The successful coordination and delivery of essential supplies underscores why people trust us with their donation dollars
New Rochelle, NY (Vocus) February 16, 2010
Port-au-Prince, Haiti (PRWEB) -- Just over one month ago, a magnitude 7 earthquake jolted Haiti, killing more than 200,000 people and leaving almost one million homeless. Humanitarian organizations such as Salesian Missions, which were already working in Haiti before the quake, took action to save lives even before the dust settled.
Salesian Missions lost 85 percent of its schools and buildings in Port-au-Prince when the earthquake struck, killing hundreds of students. A month later, Salesian Missions and the Italian Navy are still working to retrieve bodies from the ruins of the primary and secondary schools that were a beacon of hope before the disaster.
Fr. Mark Hyde, director of Salesian Missions in New Rochelle, NY – who toured Haiti last year and is there now helping with relief efforts – is quick to remind everyone that many of the problems that exist today were there before the quake. “Severe poverty, homelessness and lack of clean water and food were daily realities even before the earthquake,” he says. “That’s why we were already here in Haiti, working to make a difference by providing education and hope to children in the poorest slums.”
Homelessness – while compounded now – was already a major problem in Port-au-Prince, he says. In addition to the schools Salesian Missions operated, shelters for homeless youth and feeding programs also offered youth and families hope and opportunity for a better life. The youth housed by Salesian Missions are homeless once again, but they are still being cared for under very challenging conditions, adds Fr. Hyde.
The buildings that symbolized rays of hope are now all destroyed, Fr. Hyde says. “Our spirits, however, remain strong. We are working to tend to their immediate needs, in survival mode,” he adds. “But at the same time, we already planning to rebuild – and we will provide shelter and education once again to the homeless youth.”
About 35,000 people have fled to Salesian Missions locations, where settlements are taking shape. The homeless are taking shelter in tents provided by the Salesians. So far, about 900 tents have been distributed, and 2,100 more have been ordered by Salesian Missions. Suppliers of tents (in the United States and around the globe) have been struggling to keep up with the demand. Additional shipments of tents purchased by Salesian Missions are due to arrive in Haiti any day now, according to Jessica O’Connor, Salesian Missions property and logistics officer.
Since the earthquake, Salesian Missions has been working hard to secure and deliver essential items. Although their administrative offices in Haiti were destroyed, the organization was still able to respond quickly to the relief efforts because of their nearby administrative headquarters in the Dominican Republic. Because of their strong relationship with the government there, Fr. Hyde says they were able to work in cooperation with the military to provide secure delivery of aid. Thus far, 27 trucks of food shipments have been delivered, with additional shipments scheduled twice weekly in an attempt to keep up with the needs of the homeless. A container of 270,864 fortified rice meals arrived in Port-au Prince on Feb. 4 with a second shipment scheduled for this week. Salesian Missions will fund and coordinate the distribution of these meals in Haiti.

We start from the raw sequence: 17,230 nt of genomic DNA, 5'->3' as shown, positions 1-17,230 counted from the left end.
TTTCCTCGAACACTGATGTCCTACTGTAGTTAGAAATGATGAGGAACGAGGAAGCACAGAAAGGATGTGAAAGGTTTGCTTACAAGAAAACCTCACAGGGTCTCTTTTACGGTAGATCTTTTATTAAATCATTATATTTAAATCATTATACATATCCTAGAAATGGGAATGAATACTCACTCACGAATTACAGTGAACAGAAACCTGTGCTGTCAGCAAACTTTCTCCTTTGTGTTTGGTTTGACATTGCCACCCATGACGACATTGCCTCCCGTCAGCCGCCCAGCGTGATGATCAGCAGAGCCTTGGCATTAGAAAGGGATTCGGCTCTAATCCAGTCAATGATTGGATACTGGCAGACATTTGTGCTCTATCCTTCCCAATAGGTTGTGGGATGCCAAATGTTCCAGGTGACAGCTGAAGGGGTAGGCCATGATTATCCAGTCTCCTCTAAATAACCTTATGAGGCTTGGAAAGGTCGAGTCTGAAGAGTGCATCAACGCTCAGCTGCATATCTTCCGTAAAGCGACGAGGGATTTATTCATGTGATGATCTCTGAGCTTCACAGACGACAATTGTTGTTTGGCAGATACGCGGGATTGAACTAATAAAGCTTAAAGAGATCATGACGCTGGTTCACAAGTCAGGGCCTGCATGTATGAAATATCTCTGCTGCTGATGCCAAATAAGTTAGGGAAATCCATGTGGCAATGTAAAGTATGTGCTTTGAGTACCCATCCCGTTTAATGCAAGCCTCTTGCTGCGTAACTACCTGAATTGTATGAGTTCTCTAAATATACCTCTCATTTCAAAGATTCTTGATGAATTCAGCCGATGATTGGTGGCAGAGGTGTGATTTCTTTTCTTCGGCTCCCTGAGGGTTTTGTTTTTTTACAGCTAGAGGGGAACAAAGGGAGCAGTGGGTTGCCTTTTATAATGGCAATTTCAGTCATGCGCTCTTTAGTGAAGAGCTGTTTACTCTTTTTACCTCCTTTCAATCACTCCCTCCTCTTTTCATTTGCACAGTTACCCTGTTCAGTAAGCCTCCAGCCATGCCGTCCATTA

Salesian Missions is also coordinating fundraising efforts in the United States to allow for such aid relief. “The successful coordination and delivery of essential supplies underscores why people trust us with their donation dollars,” says Fr. Hyde, adding that the organization’s long history of helping the people of Haiti is impressive and notable.
“We have been in Haiti since 1936, helping the poorest children and families,” says Fr. Hyde. “And we will be here long after the news cameras turn their attention elsewhere.” He also added that Haiti is one of the 131 countries around the world where Salesian Missions is giving hope to the poor.
Those interested in learning more or making a donation to support Salesian Missions’ work in Haiti or around the globe, should go to http://www.FindYourMission.org.
ABOUT SALESIAN MISSIONS:
Salesian Missions – headquartered in New Rochelle, NY – has been working in Haiti since 1936. The mission of the U.S.-based nonprofit Catholic organization is to raise funds for its international programs that serve youth and families in poor communities around the globe. The Salesian missionaries are made up of priests, brothers and sisters, as well as laypeople – all dedicated to caring for poor children throughout the world in more than 130 countries by helping young people become self-sufficient by learning a trade that will help them gain employment. To date, more than three million youth have received services funded by Salesian Missions. These services and programs are provided to children regardless of race or religion. To date, more than 5 million Americans have contributed financially to this work. For more information, go to http://www.FindYourMission.org and http://www.SalesianMissions.org.